She reached out to help them, but they made other choices. Ruth does not judge, however. Much of their lives was beyond their control, such as getting drunk for the first time at two years old or being drinking buddies with their mom in junior high. Ruth attributes her own happiness and fulfillment to God and family, but ultimately, she said there is a lot of randomness we cannot control.
Starting her own family
While in high school, Ruth met her future husband Ron, who was two years older. “He knew my mom was a character and that I was in foster care, but he didn’t run away,” she said. By the time she was a senior in high school and he was a pre-med major in college, they married. Ron graduated from the University of North Dakota College of Medicine in 1985. He specializes in anesthesiology and pain management.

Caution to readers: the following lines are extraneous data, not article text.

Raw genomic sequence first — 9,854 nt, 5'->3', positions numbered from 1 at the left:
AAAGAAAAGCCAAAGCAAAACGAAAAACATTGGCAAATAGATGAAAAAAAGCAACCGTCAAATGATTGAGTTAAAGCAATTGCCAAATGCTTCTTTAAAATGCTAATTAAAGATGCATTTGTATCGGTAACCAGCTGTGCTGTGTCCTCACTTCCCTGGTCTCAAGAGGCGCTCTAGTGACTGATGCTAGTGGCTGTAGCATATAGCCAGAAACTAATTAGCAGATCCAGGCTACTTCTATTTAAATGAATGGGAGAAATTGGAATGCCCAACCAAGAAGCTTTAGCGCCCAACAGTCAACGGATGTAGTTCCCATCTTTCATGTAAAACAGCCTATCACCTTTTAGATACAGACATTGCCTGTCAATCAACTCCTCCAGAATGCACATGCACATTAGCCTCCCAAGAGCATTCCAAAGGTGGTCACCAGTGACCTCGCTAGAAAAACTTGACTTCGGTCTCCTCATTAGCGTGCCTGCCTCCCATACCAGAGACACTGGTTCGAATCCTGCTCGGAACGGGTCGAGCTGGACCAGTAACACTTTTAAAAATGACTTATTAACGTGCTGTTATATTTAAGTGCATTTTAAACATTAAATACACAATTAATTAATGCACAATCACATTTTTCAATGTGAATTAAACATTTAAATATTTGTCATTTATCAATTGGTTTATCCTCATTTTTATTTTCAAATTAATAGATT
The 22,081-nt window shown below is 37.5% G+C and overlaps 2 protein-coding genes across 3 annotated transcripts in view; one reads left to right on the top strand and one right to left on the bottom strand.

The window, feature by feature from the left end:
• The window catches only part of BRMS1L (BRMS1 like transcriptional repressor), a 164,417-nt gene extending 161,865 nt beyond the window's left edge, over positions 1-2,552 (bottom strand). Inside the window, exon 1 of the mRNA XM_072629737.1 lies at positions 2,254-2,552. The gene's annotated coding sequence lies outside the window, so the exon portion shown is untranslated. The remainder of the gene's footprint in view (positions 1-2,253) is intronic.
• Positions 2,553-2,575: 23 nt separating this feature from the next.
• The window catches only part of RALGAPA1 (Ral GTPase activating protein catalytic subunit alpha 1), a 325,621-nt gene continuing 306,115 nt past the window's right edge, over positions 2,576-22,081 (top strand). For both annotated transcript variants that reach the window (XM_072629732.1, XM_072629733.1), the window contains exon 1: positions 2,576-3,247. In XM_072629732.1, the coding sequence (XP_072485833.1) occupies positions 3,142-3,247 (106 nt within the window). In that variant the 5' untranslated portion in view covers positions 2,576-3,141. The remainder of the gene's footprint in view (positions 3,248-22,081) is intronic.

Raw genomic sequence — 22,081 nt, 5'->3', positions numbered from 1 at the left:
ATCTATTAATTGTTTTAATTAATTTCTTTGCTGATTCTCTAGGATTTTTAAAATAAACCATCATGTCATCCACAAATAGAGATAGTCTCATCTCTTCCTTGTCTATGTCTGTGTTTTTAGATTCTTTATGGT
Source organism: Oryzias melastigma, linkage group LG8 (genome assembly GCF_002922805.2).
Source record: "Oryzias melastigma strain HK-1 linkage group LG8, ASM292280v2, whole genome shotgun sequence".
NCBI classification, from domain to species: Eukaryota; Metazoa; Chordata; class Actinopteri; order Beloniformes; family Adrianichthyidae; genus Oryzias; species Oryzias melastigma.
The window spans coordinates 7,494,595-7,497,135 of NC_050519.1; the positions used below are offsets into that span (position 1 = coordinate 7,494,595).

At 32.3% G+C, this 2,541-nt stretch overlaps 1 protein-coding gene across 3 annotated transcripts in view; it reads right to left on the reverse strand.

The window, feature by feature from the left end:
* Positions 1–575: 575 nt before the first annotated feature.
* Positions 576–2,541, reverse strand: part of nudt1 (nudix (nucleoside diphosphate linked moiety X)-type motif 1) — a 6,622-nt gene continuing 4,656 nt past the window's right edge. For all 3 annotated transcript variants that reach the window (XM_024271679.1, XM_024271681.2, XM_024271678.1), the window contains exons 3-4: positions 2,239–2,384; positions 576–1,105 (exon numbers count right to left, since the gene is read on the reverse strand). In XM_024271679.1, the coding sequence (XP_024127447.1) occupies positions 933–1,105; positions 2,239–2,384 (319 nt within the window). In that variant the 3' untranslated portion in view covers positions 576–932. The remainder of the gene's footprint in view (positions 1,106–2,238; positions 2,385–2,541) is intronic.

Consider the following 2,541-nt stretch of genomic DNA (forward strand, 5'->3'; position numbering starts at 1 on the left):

“I can’t emphasize enough the love and support that Ron has had for me and how blessed I feel to be a wife, mother, and grandmother,” she said. Their five children are Jessica, 35; Brita, 33; Braun 31; Mamie, 28; and Cam 26, and they have four grandchildren.
“I have always recognized what a gift my kids and grandkids are and the responsibility that goes with that,” Ruth said. She devoted herself full-time to the family until Cam began school. Then, she earned degrees in addiction counseling and social work at the University of Mary, and worked for seven years as an addiction counselor at the Heartview Foundation in Bismarck. “I loved working with patients and realized we are more alike than we are different,” she said. “I really think the 12 steps [to sobriety] is a spiritual journey; one that we can all take by surrendering to God.”
Reconnecting with her mother
Ruth had already surrendered so much of her past, but 20 years ago, she was confronted with a difficult choice that took her breath away. After her grandmother’s funeral, an aunt told her, “Ruth, if you want to see your mother again, you don’t have much time. She has lung cancer.”